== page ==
DHS counters father's first assignment of error by asserting that father's argument is based on the incorrect assumption “that each allegation in a petition must provide an independent basis for jurisdiction.” DHS contends, relying on State v. R.H., 237 Or.App. 245, 251, 239 P3d 505, rev den, 349 Or 480 (2010), that the court must look at “whether the allegations in the petition are collectively sufficient, if proven, to establish jurisdiction.” (Emphasis in original.) In DHS's view, the petition, as a whole, alleges that Z's welfare is endangered, and, thus, the additional allegation challenged by father is not legally insufficient. As to father's second assignment of error, DHS maintains that the evidence produced at the hearing was sufficient to prove that father's sex offense and failure to complete sex offender treatment creates a risk of harm to Z, particularly when considered in context with the allegations from the original petition that are not challenged by father.
We need not decide whether the additional allegation is legally insufficient because we conclude that, as to that allegation, there is insufficient evidence from which a reasonable factfinder could conclude by a preponderance of the evidence either (1) that the conduct underlying father's prior convictions and his failure to complete sex offender treatment posed a current risk of harm to Z, considered in isolation or (2) that father's prior convictions and failure to complete treatment contribute to or enhance the risk of harm to Z that already is created by father's substance abuse and residential instability.
ORS 419B.100(1)(c) grants the juvenile court “exclusive original jurisdiction in any case involving a person who is under 18 years of age and * * * [w]hose condition or circumstances are such as to endanger the welfare of the person or of others[.]” The child's condition or circumstances must give rise to a current threat of serious loss or injury to the child. Dept. of Human Services v. A.F., 243 Or.App. 379, 386, 259 P3d 957 (2011). A preponderance of the evidence must support the conclusion that there is a reasonable likelihood that the threat will be realized. State ex rel Juv. Dept. v. T.S., 214 Or.App. 184, 192, 164 P3d 308, rev den, 343 Or 363 (2007). The key inquiry is whether, under the totality of the circumstances, there is a reasonable likelihood of harm to the welfare of the child. Id. at 191. As noted, generally we determine if jurisdiction is proper by “review[ing] the facts found by the juvenile court to determine whether they are supported by any evidence, and then to determine whether, as a matter of law, those facts together with facts implicitly found by the juvenile court, provide a basis for juvenile court jurisdiction under ORS 419B.100(1)(c).” C.Z, 236 Or.App. at 442.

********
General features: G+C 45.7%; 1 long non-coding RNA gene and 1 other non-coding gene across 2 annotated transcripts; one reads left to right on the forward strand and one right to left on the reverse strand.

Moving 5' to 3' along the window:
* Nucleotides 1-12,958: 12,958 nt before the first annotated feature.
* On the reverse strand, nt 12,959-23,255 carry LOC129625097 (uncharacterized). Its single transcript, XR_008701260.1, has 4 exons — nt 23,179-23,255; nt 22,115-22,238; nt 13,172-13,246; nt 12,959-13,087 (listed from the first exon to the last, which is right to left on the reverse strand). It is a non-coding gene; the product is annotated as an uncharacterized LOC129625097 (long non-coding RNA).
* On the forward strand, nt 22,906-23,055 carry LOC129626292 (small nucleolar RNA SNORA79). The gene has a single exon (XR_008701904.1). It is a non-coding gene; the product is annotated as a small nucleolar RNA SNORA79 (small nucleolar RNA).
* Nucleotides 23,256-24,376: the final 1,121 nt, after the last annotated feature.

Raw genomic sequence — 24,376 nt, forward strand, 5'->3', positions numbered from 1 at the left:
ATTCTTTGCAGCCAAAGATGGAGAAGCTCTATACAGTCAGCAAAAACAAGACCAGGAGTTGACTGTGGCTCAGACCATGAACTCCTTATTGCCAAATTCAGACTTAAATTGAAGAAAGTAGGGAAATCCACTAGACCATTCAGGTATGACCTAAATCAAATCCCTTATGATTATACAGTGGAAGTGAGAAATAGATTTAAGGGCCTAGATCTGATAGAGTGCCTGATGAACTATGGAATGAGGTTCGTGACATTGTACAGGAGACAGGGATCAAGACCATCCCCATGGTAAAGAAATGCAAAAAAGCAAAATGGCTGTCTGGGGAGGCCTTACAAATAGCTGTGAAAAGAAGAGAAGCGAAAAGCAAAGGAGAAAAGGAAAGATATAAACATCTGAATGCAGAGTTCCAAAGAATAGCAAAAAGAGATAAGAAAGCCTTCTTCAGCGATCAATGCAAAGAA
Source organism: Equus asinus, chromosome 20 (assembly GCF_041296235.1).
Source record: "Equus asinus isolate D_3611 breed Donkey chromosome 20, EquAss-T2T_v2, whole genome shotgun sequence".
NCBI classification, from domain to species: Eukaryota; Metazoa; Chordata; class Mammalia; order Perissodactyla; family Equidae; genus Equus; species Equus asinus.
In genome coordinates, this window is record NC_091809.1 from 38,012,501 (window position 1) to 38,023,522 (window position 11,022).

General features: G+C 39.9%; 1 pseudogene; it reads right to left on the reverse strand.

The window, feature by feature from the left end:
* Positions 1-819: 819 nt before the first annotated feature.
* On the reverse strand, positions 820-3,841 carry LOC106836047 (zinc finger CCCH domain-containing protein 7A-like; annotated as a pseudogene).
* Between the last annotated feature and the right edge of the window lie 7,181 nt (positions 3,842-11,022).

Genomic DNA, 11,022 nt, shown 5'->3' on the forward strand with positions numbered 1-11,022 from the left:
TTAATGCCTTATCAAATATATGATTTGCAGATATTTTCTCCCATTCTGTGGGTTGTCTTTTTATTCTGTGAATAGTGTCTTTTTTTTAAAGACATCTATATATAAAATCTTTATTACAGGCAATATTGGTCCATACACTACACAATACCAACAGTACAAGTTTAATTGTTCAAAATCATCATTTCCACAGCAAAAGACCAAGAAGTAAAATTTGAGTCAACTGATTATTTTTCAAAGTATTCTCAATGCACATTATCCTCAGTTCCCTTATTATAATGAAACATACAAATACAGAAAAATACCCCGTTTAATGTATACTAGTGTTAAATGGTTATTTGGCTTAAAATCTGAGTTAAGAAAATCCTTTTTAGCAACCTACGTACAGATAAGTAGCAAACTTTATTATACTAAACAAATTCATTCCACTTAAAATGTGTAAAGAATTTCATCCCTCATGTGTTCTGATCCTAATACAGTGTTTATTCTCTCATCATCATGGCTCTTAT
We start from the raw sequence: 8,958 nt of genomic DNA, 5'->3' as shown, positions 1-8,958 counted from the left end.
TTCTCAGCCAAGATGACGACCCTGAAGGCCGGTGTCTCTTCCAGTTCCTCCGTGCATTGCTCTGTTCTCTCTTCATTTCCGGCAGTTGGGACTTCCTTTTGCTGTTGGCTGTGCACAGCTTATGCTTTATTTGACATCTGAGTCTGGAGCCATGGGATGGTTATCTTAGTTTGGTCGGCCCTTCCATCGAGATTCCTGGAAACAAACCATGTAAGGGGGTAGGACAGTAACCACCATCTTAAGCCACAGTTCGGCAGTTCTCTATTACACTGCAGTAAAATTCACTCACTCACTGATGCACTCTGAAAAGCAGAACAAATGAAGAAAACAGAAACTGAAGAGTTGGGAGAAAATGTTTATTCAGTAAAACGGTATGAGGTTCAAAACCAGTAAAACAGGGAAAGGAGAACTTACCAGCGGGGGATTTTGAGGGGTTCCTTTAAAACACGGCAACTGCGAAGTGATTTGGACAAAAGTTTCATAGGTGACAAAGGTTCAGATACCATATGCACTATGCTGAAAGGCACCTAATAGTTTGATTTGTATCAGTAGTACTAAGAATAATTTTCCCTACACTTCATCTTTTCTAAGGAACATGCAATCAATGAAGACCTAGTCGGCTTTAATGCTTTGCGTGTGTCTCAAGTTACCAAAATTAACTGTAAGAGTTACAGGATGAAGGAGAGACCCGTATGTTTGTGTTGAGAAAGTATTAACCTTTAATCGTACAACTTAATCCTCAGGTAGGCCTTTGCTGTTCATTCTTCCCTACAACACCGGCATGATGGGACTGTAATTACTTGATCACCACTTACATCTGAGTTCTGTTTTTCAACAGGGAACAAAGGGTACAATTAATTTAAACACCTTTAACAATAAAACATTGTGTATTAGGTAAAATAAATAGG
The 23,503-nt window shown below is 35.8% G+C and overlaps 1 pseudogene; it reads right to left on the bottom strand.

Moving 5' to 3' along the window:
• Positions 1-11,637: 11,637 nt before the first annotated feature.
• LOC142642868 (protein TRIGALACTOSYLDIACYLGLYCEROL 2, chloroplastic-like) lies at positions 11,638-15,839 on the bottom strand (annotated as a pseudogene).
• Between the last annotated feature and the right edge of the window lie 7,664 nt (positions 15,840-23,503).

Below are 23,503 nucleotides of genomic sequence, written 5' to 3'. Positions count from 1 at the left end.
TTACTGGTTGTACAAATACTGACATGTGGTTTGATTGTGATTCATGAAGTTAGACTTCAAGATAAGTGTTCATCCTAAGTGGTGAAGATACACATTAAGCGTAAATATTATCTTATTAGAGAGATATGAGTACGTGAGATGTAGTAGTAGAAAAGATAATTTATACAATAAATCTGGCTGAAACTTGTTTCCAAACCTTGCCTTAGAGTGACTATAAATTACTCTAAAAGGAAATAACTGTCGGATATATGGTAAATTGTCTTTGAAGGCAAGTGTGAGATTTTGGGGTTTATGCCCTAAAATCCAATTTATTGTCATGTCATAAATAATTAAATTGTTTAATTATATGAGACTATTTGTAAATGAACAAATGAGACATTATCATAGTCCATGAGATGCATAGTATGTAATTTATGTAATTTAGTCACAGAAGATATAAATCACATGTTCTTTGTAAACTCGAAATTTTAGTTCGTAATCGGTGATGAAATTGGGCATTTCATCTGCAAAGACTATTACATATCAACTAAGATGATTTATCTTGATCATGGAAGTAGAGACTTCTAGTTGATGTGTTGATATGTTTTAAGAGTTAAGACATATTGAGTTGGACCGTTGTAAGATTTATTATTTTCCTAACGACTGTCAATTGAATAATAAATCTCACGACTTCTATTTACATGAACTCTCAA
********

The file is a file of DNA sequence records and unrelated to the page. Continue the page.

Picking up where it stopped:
This case, however, presents in a different procedural posture than a general appeal from a judgment of jurisdiction. The juvenile court already has asserted jurisdiction based on the allegations father defaulted to in April 2011, and father is only challenging the additional allegation that was asserted in DHS's amended petition. DHS is correct that we do not view each allegation in a dependency petition in isolation, but must consider each allegation in connection with any other allegations because sometimes “two allegations together present a more compelling case than either one alone.” N.W., 232 Or.App. at 109. In general, we review a juvenile court's assertion of jurisdiction for whether the state presented sufficient evidence that the factual allegations pose a current risk of harm to the child. A.F., 243 Or.App. at 388. As a result, the juvenile court has jurisdiction in this case on the additional allegation if there is sufficient evidence, from which a reasonable factfinder could conclude by a preponderance of the evidence, either that a current risk of harm to Z exists from the additional allegation standing alone, or that the additional allegation contributes to or enhances the risk associated with the already established bases of jurisdiction.
We begin with the evidence at the hearing related to a risk of current harm to Z from father's prior convictions and his failure to complete sex offender treatment. The stipulated facts and the testimony at the hearing established that father had convictions in 1990, 2000, and 2002 for conduct that involved masturbating in public. His 2002 criminal conduct, as noted above, occurred at a school-owned athletic field and was reported by an adult woman. Father participated in a total of five years of sex offender treatment but there is no record that he completed treatment, and he has not undergone a psychosexual evaluation since 1996. As part of father's PPS, he was prohibited from having contact with minors without prior permission and was ordered to undergo a psychosexual evaluation, which he did not complete. Father's supervising officer granted father permission to have contact with Z.